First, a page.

PDPC walking tour trough resilient Rotterdam

PDPC took NEEDS conference participants on a walking tour through future urban parks and resilient adaptations in Rotterdam.

The Pandemic and Disaster Preparedness Centre (PDPC) organised a walking tour through the city of Rotterdam for participants of the NEEDS conference. With the walking tour, PDPC wanted to present projects in Rotterdam relating to societal resilience to disasters and adaptation to climate change. The excursion aimed to show how much disaster resilience research at the EUR is embedded in our urban environment and how the City of Rotterdam works with local entrepreneurs, private companies and communities to adapt the city to climate change.

The tour was led by Tim de Waele and Wessel Veenman from the Climate Adaptation Team of the municipality of Rotterdam and organized by Clara Egger Assistant Professor of Global Governance at the Department of Public Administration and Sociology and Nora B√ľnemann, Project Manager, both working at the Erasmus School of Behavioural and Social Sciences (ESSB) of the Erasmus University Rotterdam. The excursion was attended by a diverse group of researchers, ranging from urban planning and architecture to social sciences, from all over the world, including the United States, France, Nepal, Peru and the Netherlands.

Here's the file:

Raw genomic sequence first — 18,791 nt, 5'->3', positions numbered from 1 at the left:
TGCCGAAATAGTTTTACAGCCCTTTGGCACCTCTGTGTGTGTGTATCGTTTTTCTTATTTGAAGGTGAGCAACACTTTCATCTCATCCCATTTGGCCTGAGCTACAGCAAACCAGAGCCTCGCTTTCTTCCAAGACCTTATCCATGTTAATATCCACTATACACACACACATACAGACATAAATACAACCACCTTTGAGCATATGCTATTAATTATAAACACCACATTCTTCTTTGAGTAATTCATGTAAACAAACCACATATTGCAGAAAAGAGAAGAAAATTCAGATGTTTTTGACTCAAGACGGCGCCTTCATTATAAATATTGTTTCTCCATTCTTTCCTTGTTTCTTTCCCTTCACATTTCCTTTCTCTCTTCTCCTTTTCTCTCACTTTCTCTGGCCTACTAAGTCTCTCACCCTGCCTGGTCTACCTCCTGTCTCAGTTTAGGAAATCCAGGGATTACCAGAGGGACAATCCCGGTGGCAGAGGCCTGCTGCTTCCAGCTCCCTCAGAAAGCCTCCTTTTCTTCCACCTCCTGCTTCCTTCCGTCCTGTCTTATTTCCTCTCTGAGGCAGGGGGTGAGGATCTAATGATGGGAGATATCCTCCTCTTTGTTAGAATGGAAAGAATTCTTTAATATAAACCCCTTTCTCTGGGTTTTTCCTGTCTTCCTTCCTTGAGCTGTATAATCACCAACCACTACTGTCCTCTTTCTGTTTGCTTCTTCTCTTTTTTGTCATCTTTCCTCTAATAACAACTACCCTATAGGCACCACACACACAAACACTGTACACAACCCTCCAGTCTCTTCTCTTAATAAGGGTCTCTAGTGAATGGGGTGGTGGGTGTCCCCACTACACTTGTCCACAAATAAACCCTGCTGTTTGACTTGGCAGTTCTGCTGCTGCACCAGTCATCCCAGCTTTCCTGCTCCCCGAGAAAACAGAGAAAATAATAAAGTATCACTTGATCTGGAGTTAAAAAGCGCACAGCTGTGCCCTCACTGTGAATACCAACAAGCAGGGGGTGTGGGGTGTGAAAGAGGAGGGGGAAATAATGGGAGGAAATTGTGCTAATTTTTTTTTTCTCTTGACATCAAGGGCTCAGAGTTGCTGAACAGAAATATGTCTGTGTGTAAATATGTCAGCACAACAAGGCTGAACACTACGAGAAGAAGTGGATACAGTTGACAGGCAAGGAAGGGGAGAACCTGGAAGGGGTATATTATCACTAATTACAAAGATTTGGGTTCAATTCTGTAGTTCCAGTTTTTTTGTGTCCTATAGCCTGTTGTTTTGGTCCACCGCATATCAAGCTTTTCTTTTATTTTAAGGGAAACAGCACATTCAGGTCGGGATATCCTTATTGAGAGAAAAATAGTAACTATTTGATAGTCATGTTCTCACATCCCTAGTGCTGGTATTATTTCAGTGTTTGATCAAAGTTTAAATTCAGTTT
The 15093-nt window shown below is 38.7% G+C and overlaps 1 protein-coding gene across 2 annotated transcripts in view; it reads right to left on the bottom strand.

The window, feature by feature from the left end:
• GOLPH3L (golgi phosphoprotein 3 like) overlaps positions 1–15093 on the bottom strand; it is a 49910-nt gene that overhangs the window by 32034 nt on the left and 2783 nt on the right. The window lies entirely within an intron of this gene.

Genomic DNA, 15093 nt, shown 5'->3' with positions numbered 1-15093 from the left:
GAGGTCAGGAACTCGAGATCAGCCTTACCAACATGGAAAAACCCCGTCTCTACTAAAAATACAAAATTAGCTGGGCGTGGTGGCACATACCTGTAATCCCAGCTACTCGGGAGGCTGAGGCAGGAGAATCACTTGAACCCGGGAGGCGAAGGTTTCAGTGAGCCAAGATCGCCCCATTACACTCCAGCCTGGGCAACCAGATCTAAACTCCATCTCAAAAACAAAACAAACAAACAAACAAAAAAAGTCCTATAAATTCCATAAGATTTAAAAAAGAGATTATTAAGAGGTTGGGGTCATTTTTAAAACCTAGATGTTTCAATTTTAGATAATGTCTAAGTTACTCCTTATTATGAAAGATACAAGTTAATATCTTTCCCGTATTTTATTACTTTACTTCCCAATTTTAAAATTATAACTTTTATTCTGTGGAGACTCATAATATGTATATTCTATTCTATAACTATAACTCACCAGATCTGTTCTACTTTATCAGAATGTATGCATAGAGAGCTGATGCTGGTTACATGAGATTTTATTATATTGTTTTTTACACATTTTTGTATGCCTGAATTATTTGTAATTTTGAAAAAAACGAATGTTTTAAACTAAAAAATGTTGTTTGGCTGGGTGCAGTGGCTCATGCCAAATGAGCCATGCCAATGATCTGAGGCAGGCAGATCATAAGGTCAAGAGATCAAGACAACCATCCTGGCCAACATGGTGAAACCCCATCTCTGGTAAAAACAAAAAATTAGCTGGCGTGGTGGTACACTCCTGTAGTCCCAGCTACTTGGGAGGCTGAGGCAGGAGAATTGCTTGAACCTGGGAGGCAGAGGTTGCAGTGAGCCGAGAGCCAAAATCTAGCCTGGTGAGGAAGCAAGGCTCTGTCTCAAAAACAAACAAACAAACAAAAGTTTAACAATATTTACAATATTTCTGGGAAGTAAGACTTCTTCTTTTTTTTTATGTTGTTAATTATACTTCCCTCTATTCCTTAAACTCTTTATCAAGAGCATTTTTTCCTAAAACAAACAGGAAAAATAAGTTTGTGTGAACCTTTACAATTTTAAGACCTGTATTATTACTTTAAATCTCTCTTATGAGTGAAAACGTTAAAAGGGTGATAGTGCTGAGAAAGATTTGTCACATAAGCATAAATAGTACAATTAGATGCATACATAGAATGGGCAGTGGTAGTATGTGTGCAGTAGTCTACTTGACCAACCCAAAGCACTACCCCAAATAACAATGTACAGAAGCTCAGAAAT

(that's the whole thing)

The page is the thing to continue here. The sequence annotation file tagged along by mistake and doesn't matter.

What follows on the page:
Urban park

The tour led the participants to the Schouwburgplein, which sits on top of a car park in the middle of the city centre; the first floor of the car park is being converted into a bicycle garage to encourage the use of bicycles as a means of transport into the city centre, and the square is one of eight locations in Rotterdam that will be transformed into an urban park.

 

Railway tracks

Railway tracks

The design of urban green spaces contributes to improving society’s adaptation to climate change in dense concrete cities like Rotterdam. The old railway tracks from The Hague to Rotterdam are a great example of how urban space can be reused for recreational purposes within a community.

The tracks are no longer in use, and the city has turned the area into community gardens for the neighbourhood and the local school. In the coming years, the city of Rotterdam will transform the train tracks into a highline, similar to New York City’s Highline. The two-hour walk ended with a typical Dutch borrel.